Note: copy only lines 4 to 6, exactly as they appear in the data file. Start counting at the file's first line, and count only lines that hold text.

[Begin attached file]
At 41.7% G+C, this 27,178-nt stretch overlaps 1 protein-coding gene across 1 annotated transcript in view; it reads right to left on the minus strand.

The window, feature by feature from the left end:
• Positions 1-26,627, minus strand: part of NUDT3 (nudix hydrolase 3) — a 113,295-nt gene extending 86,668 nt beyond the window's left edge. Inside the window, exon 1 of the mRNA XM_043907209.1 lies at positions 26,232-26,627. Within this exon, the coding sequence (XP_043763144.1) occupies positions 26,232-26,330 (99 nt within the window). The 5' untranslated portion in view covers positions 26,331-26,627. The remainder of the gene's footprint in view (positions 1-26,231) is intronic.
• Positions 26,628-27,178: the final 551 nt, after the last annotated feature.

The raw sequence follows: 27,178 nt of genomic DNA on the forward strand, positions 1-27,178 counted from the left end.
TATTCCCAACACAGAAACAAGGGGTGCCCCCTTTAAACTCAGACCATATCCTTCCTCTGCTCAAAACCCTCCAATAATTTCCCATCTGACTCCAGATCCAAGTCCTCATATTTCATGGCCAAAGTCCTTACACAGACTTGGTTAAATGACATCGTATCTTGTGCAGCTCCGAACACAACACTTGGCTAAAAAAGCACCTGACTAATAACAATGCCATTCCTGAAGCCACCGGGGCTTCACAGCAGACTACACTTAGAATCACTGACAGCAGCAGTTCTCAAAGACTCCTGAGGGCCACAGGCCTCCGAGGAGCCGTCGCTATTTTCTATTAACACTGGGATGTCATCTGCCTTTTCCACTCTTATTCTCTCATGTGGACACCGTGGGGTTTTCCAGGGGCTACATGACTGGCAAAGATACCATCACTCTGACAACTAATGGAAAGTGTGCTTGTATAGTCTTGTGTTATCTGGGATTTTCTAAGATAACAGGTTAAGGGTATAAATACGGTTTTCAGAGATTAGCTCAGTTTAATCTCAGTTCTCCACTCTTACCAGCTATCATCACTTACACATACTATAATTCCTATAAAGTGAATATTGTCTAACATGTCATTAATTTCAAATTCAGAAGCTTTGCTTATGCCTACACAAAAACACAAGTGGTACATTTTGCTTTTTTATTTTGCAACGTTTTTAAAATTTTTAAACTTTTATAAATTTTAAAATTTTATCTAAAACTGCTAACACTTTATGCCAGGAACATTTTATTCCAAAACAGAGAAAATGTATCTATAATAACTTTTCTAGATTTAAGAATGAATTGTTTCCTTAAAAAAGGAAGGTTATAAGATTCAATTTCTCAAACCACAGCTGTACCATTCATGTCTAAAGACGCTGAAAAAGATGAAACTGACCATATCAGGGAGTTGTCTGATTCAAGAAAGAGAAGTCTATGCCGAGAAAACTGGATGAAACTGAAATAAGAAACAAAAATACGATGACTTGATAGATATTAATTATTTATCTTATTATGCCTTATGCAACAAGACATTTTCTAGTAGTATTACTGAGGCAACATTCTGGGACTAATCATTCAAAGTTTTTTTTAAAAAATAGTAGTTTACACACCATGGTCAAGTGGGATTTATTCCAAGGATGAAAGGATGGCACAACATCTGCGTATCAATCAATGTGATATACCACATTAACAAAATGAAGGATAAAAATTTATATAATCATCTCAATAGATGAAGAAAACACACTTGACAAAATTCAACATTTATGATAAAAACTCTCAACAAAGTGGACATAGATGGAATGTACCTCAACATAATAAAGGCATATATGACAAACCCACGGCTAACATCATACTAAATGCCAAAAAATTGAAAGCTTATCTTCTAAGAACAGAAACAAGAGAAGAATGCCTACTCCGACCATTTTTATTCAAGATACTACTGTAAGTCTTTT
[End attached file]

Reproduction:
• Positions 26,628-27,178: the final 551 nt, after the last annotated feature.

The raw sequence follows: 27,178 nt of genomic DNA on the forward strand, positions 1-27,178 counted from the left end.
TATTCCCAACACAGAAACAAGGGGTGCCCCCTTTAAACTCAGACCATATCCTTCCTCTGCTCAAAACCCTCCAATAATTTCCCATCTGACTCCAGATCCAAGTCCTCATATTTCATGGCCAAAGTCCTTACACAGACTTGGTTAAATGACATCGTATCTTGTGCAGCTCCGAACACAACACTTGGCTAAAAAAGCACCTGACTAATAACAATGCCATTCCTGAAGCCACCGGGGCTTCACAGCAGACTACACTTAGAATCACTGACAGCAGCAGTTCTCAAAGACTCCTGAGGGCCACAGGCCTCCGAGGAGCCGTCGCTATTTTCTATTAACACTGGGATGTCATCTGCCTTTTCCACTCTTATTCTCTCATGTGGACACCGTGGGGTTTTCCAGGGGCTACATGACTGGCAAAGATACCATCACTCTGACAACTAATGGAAAGTGTGCTTGTATAGTCTTGTGTTATCTGGGATTTTCTAAGATAACAGGTTAAGGGTATAAATACGGTTTTCAGAGATTAGCTCAGTTTAATCTCAGTTCTCCACTCTTACCAGCTATCATCACTTACACATACTATAATTCCTATAAAGTGAATATTGTCTAACATGTCATTAATTTCAAATTCAGAAGCTTTGCTTATGCCTACACAAAAACACAAGTGGTACATTTTGCTTTTTTATTTTGCAACGTTTTTAAAATTTTTAAACTTTTATAAATTTTAAAATTTTATCTAAAACTGCTAACACTTTATGCCAGGAACATTTTATTCCAAAACAGAGAAAATGTATCTATAATAACTTTTCTAGATTTAAGAATGAATTGTTTCCTTAAAAAAGGAAGGTTATAAGATTCAATTTCTCAAACCACAGCTGTACCATTCATGTCTAAAGACGCTGAAAAAGATGAAACTGACCATATCAGGGAGTTGTCTGATTCAAGAAAGAGAAGTCTATGCCGAGAAAACTGGATGAAACTGAAATAAGAAACAAAAATACGATGACTTGATAGATATTAATTATTTATCTTATTATGCCTTATGCAACAAGACATTTTCTAGTAGTATTACTGAGGCAACATTCTGGGACTAATCATTCAAAGTTTTTTTTAAAAAATAGTAGTTTACACACCATGGTCAAGTGGGATTTATTCCAAGGATGAAAGGATGGCACAACATCTGCGTATCAATCAATGTGATATACCACATTAACAAAATGAAGGATAAAAATTTATATAATCATCTCAATAGATGAAGAAAACACACTTGACAAAATTCAACATTTATGATAAAAACTCTCAACAAAGTGGACATAGATGGAATGTACCTCAACATAATAAAGGCATATATGACAAACCCACGGCTAACATCATACTAAATGCCAAAAAATTGAAAGCTTATCTTCTAAGAACAGAAACAAGAGAAGAATGCCTACTCCGACCATTTTTATTCAAGATACTACTGTAAGTCTTTT